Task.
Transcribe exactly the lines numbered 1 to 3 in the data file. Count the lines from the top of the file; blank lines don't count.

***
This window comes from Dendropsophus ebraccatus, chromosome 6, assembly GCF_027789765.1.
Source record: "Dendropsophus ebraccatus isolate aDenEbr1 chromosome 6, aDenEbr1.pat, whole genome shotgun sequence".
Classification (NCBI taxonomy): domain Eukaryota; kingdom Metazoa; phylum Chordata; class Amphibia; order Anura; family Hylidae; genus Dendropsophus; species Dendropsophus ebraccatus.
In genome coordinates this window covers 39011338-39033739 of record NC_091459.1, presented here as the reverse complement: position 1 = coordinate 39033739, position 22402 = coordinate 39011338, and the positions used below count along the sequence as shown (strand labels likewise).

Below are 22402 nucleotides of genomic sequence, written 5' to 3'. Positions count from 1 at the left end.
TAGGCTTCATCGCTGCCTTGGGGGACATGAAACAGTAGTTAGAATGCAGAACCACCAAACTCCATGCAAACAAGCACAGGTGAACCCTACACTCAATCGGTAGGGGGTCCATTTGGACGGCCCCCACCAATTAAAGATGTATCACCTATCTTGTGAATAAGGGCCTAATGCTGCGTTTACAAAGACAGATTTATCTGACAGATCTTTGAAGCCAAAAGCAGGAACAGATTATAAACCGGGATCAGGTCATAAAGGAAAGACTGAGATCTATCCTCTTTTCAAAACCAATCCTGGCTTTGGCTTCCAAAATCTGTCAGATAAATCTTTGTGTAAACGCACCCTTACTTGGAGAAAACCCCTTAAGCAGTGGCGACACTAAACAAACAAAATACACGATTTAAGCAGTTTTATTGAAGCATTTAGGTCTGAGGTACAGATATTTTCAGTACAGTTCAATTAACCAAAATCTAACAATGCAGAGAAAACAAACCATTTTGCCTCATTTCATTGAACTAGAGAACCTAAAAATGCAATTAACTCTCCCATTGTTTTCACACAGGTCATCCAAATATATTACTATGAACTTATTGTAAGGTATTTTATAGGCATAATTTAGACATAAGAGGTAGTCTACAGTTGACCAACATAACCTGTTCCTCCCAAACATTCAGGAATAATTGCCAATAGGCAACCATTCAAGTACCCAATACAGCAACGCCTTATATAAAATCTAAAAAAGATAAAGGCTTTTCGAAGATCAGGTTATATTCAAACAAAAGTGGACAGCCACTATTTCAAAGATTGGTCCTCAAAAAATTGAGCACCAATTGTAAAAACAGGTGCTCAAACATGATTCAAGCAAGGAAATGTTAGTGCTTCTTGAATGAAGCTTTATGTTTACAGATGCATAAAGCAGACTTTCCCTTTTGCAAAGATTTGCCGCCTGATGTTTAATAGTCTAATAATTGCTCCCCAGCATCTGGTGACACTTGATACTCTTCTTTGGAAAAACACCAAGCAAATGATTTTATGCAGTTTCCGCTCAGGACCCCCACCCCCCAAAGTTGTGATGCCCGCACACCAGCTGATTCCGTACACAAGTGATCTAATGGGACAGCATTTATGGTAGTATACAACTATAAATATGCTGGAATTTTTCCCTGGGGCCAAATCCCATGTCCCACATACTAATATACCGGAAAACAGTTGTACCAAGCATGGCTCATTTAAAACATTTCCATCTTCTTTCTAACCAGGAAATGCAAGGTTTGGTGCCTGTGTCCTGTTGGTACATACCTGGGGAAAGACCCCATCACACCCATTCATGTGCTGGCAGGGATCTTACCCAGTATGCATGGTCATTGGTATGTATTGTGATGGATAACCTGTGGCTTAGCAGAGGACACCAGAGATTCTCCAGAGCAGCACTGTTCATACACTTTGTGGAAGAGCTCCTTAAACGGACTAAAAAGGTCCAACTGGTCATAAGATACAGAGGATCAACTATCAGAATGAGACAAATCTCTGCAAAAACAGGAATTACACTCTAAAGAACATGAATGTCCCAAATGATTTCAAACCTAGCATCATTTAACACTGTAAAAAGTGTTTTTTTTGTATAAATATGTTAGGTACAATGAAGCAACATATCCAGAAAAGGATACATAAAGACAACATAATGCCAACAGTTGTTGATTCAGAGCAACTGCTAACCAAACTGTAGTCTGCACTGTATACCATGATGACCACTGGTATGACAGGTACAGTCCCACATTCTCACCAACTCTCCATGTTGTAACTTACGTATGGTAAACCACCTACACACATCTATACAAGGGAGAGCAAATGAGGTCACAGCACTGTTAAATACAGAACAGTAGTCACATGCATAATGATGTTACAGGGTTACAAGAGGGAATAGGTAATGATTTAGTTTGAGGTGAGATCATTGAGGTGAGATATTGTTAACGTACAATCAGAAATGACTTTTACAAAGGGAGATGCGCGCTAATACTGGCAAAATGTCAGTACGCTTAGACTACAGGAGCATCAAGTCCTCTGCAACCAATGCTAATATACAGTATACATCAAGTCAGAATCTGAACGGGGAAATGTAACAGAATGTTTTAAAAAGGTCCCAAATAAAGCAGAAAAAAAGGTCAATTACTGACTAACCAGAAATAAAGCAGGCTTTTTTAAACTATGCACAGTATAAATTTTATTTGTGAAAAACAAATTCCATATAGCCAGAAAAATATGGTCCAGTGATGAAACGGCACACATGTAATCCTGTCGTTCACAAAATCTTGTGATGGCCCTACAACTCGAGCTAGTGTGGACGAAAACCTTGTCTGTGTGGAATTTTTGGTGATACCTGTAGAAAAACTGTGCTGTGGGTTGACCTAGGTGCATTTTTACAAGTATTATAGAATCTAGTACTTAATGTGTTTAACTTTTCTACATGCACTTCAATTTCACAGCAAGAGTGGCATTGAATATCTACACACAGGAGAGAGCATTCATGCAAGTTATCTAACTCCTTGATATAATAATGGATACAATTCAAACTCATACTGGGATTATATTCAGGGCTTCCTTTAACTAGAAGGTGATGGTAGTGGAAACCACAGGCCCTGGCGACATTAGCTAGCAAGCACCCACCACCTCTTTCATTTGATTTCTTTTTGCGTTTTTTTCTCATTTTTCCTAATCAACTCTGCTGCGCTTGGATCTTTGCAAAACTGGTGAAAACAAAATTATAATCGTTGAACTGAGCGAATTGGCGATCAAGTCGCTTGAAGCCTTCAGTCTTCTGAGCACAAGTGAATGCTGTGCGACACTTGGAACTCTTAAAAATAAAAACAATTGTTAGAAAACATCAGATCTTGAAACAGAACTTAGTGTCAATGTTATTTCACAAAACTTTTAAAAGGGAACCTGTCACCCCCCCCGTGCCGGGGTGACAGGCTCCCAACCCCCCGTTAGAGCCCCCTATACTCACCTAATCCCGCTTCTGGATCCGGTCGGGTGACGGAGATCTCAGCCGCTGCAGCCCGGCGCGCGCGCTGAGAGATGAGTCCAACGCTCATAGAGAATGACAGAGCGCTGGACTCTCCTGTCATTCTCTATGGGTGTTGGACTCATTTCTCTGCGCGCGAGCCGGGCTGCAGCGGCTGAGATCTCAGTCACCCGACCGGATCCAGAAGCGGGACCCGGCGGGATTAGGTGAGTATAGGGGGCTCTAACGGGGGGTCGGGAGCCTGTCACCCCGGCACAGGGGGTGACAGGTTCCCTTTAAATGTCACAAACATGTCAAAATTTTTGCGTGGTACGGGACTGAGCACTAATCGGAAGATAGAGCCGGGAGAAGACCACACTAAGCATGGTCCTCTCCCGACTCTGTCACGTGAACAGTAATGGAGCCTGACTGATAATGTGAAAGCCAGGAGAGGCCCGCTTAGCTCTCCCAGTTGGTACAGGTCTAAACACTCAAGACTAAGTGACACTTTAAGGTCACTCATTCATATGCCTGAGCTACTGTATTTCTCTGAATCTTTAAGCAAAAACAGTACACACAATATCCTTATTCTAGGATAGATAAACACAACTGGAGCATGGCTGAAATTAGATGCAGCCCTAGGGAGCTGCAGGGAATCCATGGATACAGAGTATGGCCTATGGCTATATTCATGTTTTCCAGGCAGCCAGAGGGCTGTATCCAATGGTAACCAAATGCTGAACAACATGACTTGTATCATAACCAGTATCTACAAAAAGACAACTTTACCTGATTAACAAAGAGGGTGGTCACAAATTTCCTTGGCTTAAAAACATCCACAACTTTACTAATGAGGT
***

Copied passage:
This window comes from Dendropsophus ebraccatus, chromosome 6, assembly GCF_027789765.1.
Source record: "Dendropsophus ebraccatus isolate aDenEbr1 chromosome 6, aDenEbr1.pat, whole genome shotgun sequence".
Classification (NCBI taxonomy): domain Eukaryota; kingdom Metazoa; phylum Chordata; class Amphibia; order Anura; family Hylidae; genus Dendropsophus; species Dendropsophus ebraccatus.